The conventional wisdom is that retail politics — the door-knocking, hand-shaking grassroots campaigning for months before the primaries — make Iowa and New Hampshire different from what we see nationally. And like a lot of conventional wisdom these days, that's looking outdated.
Today, national frontrunner and former President Donald Trump also leads the Republican primary field comfortably in both Iowa and New Hampshire. And most of his supporters are backing him enthusiastically. His current margins would translate to him getting half of Iowa's delegates and the lion's share in New Hampshire.
GOP voters in both states overwhelmingly say their focus is on national, not state, issues.
Nor is there much provinciality when it comes to asking for time in-state. Trump's lead is much the same whether people feel it's important to see candidates stump in Iowa or New Hampshire, or not.
As in years past, these states might share a place on the calendar, but not always an ideology.
One important difference today is on abortion. In Iowa, most GOP caucus voters would not only have abortion be illegal, but would also criminally punish a woman for having one. That's not the case in New Hampshire.
In another gauge of what's driving the campaign, voters in both states report seeing ads on television and social media, more than any direct contact with a campaign or a volunteer.
All of the above will probably still matter on the organizational front, when people actually have to caucus or stand in line to vote this winter.
The impact of local political endorsers, like governors and congressional leaders, looks limited at best. It may be that in an era of big-spending campaigns and social media — when voters can hear the opinions of so many — top elected officials, even friends and family, don't necessarily carry that much weight. That said, it may also be a function of a contest where the leading candidate is so well-known, and voters don't need endorsements as much to get to know the field.
For now, however, the dominant power of being a well-known and still popular former president in Republican circles appears to have the same outsized impact on preference in these states as it does nationally.
Trump's perceived strengths, including electability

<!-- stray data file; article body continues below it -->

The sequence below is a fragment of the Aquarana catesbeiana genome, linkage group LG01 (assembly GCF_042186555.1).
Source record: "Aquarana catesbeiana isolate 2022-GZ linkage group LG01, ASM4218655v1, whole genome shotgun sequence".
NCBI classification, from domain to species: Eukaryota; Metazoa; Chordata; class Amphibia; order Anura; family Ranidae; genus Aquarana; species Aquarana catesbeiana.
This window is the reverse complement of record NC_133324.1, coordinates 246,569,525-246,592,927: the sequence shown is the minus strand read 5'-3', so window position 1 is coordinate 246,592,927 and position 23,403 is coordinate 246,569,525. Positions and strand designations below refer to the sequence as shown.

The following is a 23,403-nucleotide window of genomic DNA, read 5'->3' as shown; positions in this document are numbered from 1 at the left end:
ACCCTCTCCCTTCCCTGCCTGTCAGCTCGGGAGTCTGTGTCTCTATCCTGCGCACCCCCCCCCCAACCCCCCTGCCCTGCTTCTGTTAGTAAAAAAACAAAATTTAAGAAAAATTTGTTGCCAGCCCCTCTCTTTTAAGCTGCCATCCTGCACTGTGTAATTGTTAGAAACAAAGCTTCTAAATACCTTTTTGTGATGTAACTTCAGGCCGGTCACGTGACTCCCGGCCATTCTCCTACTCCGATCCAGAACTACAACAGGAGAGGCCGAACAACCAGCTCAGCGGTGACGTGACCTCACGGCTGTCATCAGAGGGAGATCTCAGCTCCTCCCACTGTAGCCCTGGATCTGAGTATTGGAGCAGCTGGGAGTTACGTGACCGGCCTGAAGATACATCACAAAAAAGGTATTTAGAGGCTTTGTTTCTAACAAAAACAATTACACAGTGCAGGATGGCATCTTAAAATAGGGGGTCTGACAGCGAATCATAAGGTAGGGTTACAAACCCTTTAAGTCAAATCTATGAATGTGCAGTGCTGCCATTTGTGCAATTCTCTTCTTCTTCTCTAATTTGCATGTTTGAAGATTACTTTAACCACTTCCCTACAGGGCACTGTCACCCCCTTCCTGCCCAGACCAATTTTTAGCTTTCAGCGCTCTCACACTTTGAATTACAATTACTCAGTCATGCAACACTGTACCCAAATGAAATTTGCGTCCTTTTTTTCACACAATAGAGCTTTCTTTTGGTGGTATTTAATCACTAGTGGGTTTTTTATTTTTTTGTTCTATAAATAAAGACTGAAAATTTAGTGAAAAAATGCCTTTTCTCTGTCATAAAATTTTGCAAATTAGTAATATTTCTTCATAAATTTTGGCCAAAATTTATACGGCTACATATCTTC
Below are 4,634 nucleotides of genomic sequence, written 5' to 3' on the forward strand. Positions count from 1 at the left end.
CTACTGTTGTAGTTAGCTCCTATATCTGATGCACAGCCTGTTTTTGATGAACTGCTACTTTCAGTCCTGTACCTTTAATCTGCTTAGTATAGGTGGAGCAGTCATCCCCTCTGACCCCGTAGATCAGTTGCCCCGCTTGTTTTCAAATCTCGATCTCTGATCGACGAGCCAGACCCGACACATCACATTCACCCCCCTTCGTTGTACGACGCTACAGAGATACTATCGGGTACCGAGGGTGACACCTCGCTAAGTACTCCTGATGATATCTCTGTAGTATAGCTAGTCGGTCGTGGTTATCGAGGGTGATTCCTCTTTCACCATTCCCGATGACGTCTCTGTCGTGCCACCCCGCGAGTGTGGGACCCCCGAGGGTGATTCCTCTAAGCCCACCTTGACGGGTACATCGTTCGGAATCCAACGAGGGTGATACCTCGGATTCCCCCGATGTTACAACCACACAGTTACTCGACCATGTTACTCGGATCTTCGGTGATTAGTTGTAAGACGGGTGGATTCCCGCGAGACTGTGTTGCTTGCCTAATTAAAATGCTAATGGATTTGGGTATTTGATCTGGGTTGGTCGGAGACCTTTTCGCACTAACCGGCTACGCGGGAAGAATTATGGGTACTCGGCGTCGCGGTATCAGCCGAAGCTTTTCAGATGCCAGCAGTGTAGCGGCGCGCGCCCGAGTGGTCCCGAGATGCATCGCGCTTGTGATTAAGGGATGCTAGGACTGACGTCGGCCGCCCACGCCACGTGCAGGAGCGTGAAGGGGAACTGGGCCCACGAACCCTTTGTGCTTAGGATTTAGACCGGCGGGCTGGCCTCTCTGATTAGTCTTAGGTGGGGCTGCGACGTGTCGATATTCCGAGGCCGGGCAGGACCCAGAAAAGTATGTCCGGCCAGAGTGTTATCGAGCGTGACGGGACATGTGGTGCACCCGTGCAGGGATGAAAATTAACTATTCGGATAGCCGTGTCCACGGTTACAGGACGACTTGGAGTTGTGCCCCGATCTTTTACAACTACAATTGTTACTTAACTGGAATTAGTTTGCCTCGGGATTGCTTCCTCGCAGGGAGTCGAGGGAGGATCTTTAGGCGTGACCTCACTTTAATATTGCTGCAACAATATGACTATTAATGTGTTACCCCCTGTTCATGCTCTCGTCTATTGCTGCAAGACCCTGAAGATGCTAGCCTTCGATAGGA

Trump's big lead comes because, of the qualities tested, he does very well on being seen as prepared and as a strong leader. Few describe Trump as likable. While fewer than half say he understands people like them or describe him as a "true conservative," he nonetheless has a dominant lead among self-described conservative voters.
Perceived electability is also very important, and Trump is the only candidate whom a majority of Republican primary voters think would definitely beat President Biden.
More broadly, Republican primary voters in Iowa and New Hampshire differ somewhat on the best strategy to create a winning coalition for the general election. And it appears to matter to their vote choice.
In Iowa, a slight majority of Republican primary voters say it's more important to motivate the base than appeal to moderates and independents. In New Hampshire, appealing to moderates and independents is more prevalent — probably because there simply are more independents involved there.
Trump leads overwhelmingly among those who think the nominee should appeal to the base. But among those who prefer a nominee with wider appeal, Trump drops below majority support — even if those voters haven't coalesced on an alternative.
The second tier: Voters are still shopping around, but the non-Trump vote is splintered
In what seems a race for a distant second, Florida Gov. Ron DeSantis stands in Iowa about where he's been in our national tracking. In New Hampshire, Nikki Haley and Chris Christie are doing better than they've done nationally, primarily because they are doing better among independent voters likely to turn out in the Republican primary than among out-and-out Republicans.
Even if these two states don't always pick the eventual nominee, they historically have played another role in the primary campaign. They often winnow the field, and sometimes a single alternative to the frontrunner emerges. There are plenty of possibilities for that to occur this year, but as of now, support for candidates in the second tier remains very fragmented.
In both states, most voters are still considering multiple candidates. In fact, just a fifth in Iowa and about a quarter in New Hampshire are considering Trump and nobody else, making his support "floor" a bit lower in these early states than it looks nationwide. Most of Trump's backers are considering at least one other candidate, and these voters are more likely to say they're supporting him "with some reservations" than Trump-and-only-Trump voters are. And in both states, only-Trump voters are outnumbered by the third of the electorate who aren't considering him at all.